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Think it's hard finding a place to live in Bellingham? Have you tried doing this?

DreamMaker Bath and Kitchen employees Roy Gould, left, and Jeremy Faber work on a kitchen remodeling project on Friday in Bellingham.
DreamMaker Bath and Kitchen employees Roy Gould, left, and Jeremy Faber work on a kitchen remodeling project on Friday in Bellingham. evan.abell@bellinghamherald.com

The frenetic Whatcom County real estate market is having a ripple effect on anyone who wants to start a home improvement project this summer, as remodeling companies are scrambling to keep up.

Projects like as a kitchen remodel, which used to take weeks to get started, are now scheduled months in advance, local companies say. At Dreammaker Bath & Kitchen in Bellingham, owner Ron Faber said they are booked with projects into October. That hasn't happened this early in the year since he took over the business six years ago.

"The phones are still going crazy," Faber said. "It can be hard to predict, but right now I don't see this slowing down in the next year."

The upswing is obvious when looking at Bellingham's permit applications. City officials issued 96 permits for residential remodeling projects in the first three months of 2018. By comparison, the city issued just 46 permits for the same period in 2015, rising to 60 in 2016 and 79 in 2017.

A perfect storm of factors has led to this situation, many of them related to the tight real estate market.

With so few new homes available for sale in Bellingham, many local residents know that even though they can sell their home at a good price, it is challenging to find something to buy. Some people are choosing instead to improve their existing home, using that increased equity from property appreciation.

Since out-of-area homebuyers are finding it difficult to land a new home, they are opting to buy an older home and using leftover equity to remodel or even do a complete rebuild.

Those kind of projects have meant more business for companies like Bellingham Bay Builders. Dave Brogan, member-owner of the worker cooperative, said that overall sales volume on all projects is up 40 to 50 percent compared to a typical year. Projects have ranged from new decks to a complete rebuild of a house.

"We hear a lot from people moving to the area and saying how hard it is to find a new home," Brogan said.

Paulina Antczak sees both sides of the coin. As a partner in Fairhaven Floors, she has met many customers who are choosing to remodel rather than sell. As a Realtor for Brandon Nelson Partners, she is also working with clients who have to quickly decide whether to buy a home that goes on the market.

"I wish there was more of a balance" between buyers and sellers, Antczak said. "But what it means is that agents have to work harder to find the right home for someone. It can be done."

The home remodeling crunch also is impacted by the tight labor market in construction. Faber said he would like to grow and take on more projects, but he hasn't been able to find qualified carpenters to hire. He's even begun advertising outside Washington state, hoping to attract carpenters to move to this area.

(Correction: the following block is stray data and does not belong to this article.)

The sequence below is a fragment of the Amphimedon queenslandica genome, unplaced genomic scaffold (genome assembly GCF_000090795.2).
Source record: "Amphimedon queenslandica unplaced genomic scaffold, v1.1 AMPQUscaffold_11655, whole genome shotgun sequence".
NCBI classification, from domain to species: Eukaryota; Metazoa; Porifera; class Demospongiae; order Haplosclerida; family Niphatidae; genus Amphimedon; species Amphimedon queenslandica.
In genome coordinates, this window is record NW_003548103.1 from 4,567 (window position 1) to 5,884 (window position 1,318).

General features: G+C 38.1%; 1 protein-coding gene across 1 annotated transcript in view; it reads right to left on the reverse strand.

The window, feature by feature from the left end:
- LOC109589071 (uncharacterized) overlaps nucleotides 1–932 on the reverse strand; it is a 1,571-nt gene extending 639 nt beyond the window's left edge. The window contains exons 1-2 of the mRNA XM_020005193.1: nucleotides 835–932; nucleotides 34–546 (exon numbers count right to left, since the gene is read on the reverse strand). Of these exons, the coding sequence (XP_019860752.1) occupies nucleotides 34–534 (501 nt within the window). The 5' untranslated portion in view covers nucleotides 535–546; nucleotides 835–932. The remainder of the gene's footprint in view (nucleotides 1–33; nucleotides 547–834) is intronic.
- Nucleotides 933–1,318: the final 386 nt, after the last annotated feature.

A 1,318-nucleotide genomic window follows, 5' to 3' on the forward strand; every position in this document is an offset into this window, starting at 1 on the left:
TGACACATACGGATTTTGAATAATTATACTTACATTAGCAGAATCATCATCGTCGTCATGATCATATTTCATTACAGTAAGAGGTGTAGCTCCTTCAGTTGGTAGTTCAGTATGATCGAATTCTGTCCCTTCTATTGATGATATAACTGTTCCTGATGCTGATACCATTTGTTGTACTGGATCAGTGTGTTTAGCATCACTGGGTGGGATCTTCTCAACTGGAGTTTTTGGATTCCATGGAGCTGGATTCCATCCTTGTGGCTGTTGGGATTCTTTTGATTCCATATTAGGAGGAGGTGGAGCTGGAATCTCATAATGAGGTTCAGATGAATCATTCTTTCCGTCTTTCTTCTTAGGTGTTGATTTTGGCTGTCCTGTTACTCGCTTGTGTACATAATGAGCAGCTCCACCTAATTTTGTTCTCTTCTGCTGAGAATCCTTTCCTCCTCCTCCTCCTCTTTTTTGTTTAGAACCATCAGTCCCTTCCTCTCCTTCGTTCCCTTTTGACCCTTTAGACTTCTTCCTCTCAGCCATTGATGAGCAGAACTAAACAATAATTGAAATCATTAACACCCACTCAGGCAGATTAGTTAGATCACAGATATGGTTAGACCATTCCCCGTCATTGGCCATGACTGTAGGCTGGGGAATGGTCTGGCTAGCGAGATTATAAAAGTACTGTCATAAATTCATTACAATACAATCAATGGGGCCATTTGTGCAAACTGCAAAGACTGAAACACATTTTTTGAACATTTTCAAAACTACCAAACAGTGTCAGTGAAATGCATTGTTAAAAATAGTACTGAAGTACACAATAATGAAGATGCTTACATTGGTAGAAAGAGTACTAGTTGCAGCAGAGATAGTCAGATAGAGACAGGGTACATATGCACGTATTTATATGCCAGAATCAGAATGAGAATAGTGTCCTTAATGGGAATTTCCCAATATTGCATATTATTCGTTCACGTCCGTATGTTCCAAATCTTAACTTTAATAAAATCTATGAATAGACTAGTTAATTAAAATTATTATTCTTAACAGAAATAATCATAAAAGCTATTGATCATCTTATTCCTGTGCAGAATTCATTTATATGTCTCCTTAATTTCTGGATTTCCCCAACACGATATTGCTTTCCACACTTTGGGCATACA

Plenty of financing going into projects

The increased interest in home remodeling also is keeping people in the finance industry busy. Last year WECU funded more home equity lines of credit, called HELOCs, than any other year in its 82-year history and may top that in 2018, said Keith Mader, a program manager for the credit union.

In 2017, WECU funded 430 HELOCs for around $29 million. In the first quarter of this year, WECU has funded 107 of them for about $7.5 million. The credit union estimates about 75 percent of the HELOCs will be used for home improvement projects.

Along with rising home prices, interest rates are impacting the surge in remodeling projects, said Matt Berendsen, vice president of lending at WECU.

"Now that interest rates are rising, rather than going out and purchasing a more expensive home and locking in a higher rate, people are staying in their homes longer and improving them," Berendsen said.

What to do if you want to remodel a home

Be prepared to wait, because contractors and subcontractors are busy through October. Some contractors might be able to squeeze a small project in between a couple of bigger jobs. If a home remodeler says they can get on a project right away, that could be a red flag, making one wonder why they are available, Antczak said.

While you're waiting, get your financing organized. It shows the contractor that you're serious about doing the project. "If there's homeowner momentum behind the project, it will get more attention," said Brogan.

Shop around. Even though there are currently more projects than companies can handle, it is still a competitive environment, Antczak said.

"There are so many great options out there," Antczak said.

Dave Gallagher: 360-715-2269, @BhamHeraldBiz
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